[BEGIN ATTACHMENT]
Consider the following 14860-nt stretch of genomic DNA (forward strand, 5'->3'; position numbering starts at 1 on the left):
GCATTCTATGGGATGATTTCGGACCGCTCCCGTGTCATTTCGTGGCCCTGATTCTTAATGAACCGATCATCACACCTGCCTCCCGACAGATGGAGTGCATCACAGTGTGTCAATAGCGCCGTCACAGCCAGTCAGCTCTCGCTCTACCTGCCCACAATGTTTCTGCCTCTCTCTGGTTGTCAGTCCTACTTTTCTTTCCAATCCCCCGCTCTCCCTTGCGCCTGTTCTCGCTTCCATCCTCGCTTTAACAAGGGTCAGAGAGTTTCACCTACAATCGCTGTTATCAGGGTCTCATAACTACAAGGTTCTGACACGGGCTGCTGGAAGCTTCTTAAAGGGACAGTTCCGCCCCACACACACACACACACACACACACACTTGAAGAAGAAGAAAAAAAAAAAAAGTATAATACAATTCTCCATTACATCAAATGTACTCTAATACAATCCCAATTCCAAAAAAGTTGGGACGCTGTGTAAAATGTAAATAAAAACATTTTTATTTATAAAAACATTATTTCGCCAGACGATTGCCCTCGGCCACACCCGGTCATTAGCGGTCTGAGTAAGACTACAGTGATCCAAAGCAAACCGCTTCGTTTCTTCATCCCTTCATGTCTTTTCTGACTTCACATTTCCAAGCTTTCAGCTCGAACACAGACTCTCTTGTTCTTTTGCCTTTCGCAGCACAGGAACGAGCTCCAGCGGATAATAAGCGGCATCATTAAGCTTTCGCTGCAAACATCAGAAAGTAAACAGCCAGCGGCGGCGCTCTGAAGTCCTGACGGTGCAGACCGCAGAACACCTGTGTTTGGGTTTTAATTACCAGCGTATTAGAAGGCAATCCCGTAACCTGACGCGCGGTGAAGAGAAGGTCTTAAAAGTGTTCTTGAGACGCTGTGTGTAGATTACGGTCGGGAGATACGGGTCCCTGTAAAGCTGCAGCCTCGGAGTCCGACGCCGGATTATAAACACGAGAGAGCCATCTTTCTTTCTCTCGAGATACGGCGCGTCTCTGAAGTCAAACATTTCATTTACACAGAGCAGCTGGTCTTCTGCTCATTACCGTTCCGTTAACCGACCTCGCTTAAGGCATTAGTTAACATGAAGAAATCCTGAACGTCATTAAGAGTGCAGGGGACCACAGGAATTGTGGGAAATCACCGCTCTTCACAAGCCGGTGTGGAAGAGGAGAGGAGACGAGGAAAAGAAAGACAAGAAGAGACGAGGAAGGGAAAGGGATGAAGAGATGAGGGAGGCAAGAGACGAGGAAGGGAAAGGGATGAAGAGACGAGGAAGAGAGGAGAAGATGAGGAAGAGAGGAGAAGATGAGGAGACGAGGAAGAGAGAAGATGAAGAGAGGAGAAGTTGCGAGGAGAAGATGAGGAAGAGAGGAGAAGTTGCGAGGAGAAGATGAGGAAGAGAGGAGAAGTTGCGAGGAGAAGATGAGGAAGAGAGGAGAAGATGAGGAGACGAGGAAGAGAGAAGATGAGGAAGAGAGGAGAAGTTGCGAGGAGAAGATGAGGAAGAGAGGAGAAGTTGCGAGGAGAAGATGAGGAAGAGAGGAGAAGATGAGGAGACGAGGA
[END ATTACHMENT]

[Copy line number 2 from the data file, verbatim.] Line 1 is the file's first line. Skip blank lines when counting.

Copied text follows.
GCATTCTATGGGATGATTTCGGACCGCTCCCGTGTCATTTCGTGGCCCTGATTCTTAATGAACCGATCATCACACCTGCCTCCCGACAGATGGAGTGCATCACAGTGTGTCAATAGCGCCGTCACAGCCAGTCAGCTCTCGCTCTACCTGCCCACAATGTTTCTGCCTCTCTCTGGTTGTCAGTCCTACTTTTCTTTCCAATCCCCCGCTCTCCCTTGCGCCTGTTCTCGCTTCCATCCTCGCTTTAACAAGGGTCAGAGAGTTTCACCTACAATCGCTGTTATCAGGGTCTCATAACTACAAGGTTCTGACACGGGCTGCTGGAAGCTTCTTAAAGGGACAGTTCCGCCCCACACACACACACACACACACACACACTTGAAGAAGAAGAAAAAAAAAAAAAGTATAATACAATTCTCCATTACATCAAATGTACTCTAATACAATCCCAATTCCAAAAAAGTTGGGACGCTGTGTAAAATGTAAATAAAAACATTTTTATTTATAAAAACATTATTTCGCCAGACGATTGCCCTCGGCCACACCCGGTCATTAGCGGTCTGAGTAAGACTACAGTGATCCAAAGCAAACCGCTTCGTTTCTTCATCCCTTCATGTCTTTTCTGACTTCACATTTCCAAGCTTTCAGCTCGAACACAGACTCTCTTGTTCTTTTGCCTTTCGCAGCACAGGAACGAGCTCCAGCGGATAATAAGCGGCATCATTAAGCTTTCGCTGCAAACATCAGAAAGTAAACAGCCAGCGGCGGCGCTCTGAAGTCCTGACGGTGCAGACCGCAGAACACCTGTGTTTGGGTTTTAATTACCAGCGTATTAGAAGGCAATCCCGTAACCTGACGCGCGGTGAAGAGAAGGTCTTAAAAGTGTTCTTGAGACGCTGTGTGTAGATTACGGTCGGGAGATACGGGTCCCTGTAAAGCTGCAGCCTCGGAGTCCGACGCCGGATTATAAACACGAGAGAGCCATCTTTCTTTCTCTCGAGATACGGCGCGTCTCTGAAGTCAAACATTTCATTTACACAGAGCAGCTGGTCTTCTGCTCATTACCGTTCCGTTAACCGACCTCGCTTAAGGCATTAGTTAACATGAAGAAATCCTGAACGTCATTAAGAGTGCAGGGGACCACAGGAATTGTGGGAAATCACCGCTCTTCACAAGCCGGTGTGGAAGAGGAGAGGAGACGAGGAAAAGAAAGACAAGAAGAGACGAGGAAGGGAAAGGGATGAAGAGATGAGGGAGGCAAGAGACGAGGAAGGGAAAGGGATGAAGAGACGAGGAAGAGAGGAGAAGATGAGGAAGAGAGGAGAAGATGAGGAGACGAGGAAGAGAGAAGATGAAGAGAGGAGAAGTTGCGAGGAGAAGATGAGGAAGAGAGGAGAAGTTGCGAGGAGAAGATGAGGAAGAGAGGAGAAGTTGCGAGGAGAAGATGAGGAAGAGAGGAGAAGATGAGGAGACGAGGAAGAGAGAAGATGAGGAAGAGAGGAGAAGTTGCGAGGAGAAGATGAGGAAGAGAGGAGAAGTTGCGAGGAGAAGATGAGGAAGAGAGGAGAAGATGAGGAGACGAGGA